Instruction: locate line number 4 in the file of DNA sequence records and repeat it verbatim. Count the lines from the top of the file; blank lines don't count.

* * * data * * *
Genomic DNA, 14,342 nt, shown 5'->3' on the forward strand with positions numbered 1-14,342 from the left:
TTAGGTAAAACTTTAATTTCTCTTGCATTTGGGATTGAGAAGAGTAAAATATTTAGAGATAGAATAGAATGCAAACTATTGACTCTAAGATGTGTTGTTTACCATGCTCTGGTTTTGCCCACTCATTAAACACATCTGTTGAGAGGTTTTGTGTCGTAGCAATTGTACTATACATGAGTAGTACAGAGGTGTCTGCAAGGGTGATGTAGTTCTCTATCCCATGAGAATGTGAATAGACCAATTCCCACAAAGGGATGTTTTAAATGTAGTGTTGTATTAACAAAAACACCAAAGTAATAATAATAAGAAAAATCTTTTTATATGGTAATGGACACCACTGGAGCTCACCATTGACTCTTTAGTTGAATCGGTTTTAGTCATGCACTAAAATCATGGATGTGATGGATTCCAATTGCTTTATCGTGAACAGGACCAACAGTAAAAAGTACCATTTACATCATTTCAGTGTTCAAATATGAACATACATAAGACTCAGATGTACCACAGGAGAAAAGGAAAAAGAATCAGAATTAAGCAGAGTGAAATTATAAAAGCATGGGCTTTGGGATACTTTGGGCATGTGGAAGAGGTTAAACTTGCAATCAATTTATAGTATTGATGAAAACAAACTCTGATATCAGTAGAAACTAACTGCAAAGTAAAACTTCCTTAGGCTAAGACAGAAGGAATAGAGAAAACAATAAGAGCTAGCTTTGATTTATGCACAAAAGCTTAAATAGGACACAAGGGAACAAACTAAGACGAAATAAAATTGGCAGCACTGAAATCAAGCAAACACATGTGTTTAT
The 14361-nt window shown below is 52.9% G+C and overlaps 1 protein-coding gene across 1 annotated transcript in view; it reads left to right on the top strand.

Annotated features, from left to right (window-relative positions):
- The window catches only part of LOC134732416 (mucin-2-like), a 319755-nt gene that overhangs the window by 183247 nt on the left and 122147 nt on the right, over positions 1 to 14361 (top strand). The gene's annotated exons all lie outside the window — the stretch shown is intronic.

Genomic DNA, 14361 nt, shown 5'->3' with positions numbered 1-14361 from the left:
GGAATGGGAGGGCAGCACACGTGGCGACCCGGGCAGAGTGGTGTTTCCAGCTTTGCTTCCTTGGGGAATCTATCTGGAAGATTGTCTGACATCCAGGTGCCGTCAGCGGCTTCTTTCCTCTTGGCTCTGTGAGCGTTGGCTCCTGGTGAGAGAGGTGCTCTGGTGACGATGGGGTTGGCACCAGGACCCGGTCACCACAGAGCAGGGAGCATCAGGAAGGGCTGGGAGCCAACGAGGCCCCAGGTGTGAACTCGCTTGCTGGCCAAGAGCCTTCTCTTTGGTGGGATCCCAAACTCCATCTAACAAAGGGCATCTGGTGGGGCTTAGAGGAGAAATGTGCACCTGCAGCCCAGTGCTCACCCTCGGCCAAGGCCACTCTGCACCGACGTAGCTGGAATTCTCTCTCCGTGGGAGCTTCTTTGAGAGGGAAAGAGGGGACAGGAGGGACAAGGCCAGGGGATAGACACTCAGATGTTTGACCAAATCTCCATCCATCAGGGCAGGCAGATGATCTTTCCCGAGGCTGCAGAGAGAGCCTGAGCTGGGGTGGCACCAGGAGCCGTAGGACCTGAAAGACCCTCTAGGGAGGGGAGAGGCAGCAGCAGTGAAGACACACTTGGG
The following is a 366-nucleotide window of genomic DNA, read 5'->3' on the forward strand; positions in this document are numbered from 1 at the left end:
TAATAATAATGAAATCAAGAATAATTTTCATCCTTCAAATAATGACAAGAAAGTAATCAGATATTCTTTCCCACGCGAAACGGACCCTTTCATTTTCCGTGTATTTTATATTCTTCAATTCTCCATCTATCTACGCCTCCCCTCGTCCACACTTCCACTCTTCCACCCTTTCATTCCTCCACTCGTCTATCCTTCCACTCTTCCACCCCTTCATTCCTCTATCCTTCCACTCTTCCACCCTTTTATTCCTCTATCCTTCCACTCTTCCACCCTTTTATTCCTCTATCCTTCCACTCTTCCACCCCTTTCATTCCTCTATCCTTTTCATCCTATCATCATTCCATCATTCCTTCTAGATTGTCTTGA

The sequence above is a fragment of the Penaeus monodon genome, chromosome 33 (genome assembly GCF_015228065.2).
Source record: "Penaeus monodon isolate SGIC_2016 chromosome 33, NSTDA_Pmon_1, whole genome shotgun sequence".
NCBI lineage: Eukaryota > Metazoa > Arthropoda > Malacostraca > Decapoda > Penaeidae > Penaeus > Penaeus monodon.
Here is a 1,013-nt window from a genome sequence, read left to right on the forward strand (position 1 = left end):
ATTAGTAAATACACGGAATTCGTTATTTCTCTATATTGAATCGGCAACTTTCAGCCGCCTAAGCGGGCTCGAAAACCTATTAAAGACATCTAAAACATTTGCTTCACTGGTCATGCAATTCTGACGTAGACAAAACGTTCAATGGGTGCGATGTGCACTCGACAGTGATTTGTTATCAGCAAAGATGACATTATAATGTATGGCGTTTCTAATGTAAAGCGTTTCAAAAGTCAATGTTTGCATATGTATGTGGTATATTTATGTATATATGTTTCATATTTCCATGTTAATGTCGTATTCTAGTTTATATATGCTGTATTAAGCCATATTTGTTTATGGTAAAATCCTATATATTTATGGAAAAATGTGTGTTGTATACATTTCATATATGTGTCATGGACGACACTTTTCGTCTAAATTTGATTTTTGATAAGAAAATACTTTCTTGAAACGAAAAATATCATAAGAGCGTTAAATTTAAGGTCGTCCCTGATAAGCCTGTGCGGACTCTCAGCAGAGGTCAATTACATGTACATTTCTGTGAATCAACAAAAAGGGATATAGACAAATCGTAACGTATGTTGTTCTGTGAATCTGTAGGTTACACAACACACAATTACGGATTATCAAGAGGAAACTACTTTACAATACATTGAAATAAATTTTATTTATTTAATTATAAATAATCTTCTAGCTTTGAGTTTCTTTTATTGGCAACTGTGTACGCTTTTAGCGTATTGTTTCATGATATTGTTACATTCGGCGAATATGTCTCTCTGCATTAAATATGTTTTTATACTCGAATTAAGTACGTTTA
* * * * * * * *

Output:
Annotated features, from left to right (window-relative positions):